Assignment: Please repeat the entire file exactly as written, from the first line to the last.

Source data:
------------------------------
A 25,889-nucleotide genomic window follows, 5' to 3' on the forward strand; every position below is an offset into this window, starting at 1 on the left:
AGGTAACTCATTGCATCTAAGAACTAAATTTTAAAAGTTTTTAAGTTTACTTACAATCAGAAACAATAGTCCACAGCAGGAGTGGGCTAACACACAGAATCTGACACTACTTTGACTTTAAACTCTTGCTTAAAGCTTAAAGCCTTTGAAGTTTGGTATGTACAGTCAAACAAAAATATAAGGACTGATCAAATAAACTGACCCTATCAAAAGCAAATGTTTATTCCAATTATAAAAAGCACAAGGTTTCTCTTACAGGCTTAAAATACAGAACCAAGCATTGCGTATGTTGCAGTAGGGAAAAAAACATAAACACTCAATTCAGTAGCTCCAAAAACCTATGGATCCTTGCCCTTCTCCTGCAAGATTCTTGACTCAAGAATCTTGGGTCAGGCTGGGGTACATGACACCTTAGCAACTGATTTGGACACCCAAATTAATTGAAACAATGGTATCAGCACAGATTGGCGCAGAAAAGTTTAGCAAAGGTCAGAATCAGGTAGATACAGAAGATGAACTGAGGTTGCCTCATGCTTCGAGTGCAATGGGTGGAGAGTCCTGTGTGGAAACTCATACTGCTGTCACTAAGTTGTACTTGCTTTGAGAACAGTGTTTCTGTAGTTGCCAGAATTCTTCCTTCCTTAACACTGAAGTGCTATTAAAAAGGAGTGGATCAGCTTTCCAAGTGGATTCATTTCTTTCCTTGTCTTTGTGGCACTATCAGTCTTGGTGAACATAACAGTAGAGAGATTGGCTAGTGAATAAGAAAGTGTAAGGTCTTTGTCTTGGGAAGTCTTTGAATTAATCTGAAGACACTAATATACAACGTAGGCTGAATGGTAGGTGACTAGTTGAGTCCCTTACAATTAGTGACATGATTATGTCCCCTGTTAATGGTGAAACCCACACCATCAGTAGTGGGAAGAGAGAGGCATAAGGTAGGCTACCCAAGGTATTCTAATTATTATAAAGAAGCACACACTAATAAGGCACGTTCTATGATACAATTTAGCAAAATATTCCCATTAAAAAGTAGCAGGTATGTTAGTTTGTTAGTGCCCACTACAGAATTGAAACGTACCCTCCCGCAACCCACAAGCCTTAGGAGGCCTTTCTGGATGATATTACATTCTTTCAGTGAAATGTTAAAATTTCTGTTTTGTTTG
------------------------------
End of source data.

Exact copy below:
A 25,889-nucleotide genomic window follows, 5' to 3' on the forward strand; every position below is an offset into this window, starting at 1 on the left:
AGGTAACTCATTGCATCTAAGAACTAAATTTTAAAAGTTTTTAAGTTTACTTACAATCAGAAACAATAGTCCACAGCAGGAGTGGGCTAACACACAGAATCTGACACTACTTTGACTTTAAACTCTTGCTTAAAGCTTAAAGCCTTTGAAGTTTGGTATGTACAGTCAAACAAAAATATAAGGACTGATCAAATAAACTGACCCTATCAAAAGCAAATGTTTATTCCAATTATAAAAAGCACAAGGTTTCTCTTACAGGCTTAAAATACAGAACCAAGCATTGCGTATGTTGCAGTAGGGAAAAAAACATAAACACTCAATTCAGTAGCTCCAAAAACCTATGGATCCTTGCCCTTCTCCTGCAAGATTCTTGACTCAAGAATCTTGGGTCAGGCTGGGGTACATGACACCTTAGCAACTGATTTGGACACCCAAATTAATTGAAACAATGGTATCAGCACAGATTGGCGCAGAAAAGTTTAGCAAAGGTCAGAATCAGGTAGATACAGAAGATGAACTGAGGTTGCCTCATGCTTCGAGTGCAATGGGTGGAGAGTCCTGTGTGGAAACTCATACTGCTGTCACTAAGTTGTACTTGCTTTGAGAACAGTGTTTCTGTAGTTGCCAGAATTCTTCCTTCCTTAACACTGAAGTGCTATTAAAAAGGAGTGGATCAGCTTTCCAAGTGGATTCATTTCTTTCCTTGTCTTTGTGGCACTATCAGTCTTGGTGAACATAACAGTAGAGAGATTGGCTAGTGAATAAGAAAGTGTAAGGTCTTTGTCTTGGGAAGTCTTTGAATTAATCTGAAGACACTAATATACAACGTAGGCTGAATGGTAGGTGACTAGTTGAGTCCCTTACAATTAGTGACATGATTATGTCCCCTGTTAATGGTGAAACCCACACCATCAGTAGTGGGAAGAGAGAGGCATAAGGTAGGCTACCCAAGGTATTCTAATTATTATAAAGAAGCACACACTAATAAGGCACGTTCTATGATACAATTTAGCAAAATATTCCCATTAAAAAGTAGCAGGTATGTTAGTTTGTTAGTGCCCACTACAGAATTGAAACGTACCCTCCCGCAACCCACAAGCCTTAGGAGGCCTTTCTGGATGATATTACATTCTTTCAGTGAAATGTTAAAATTTCTGTTTTGTTTG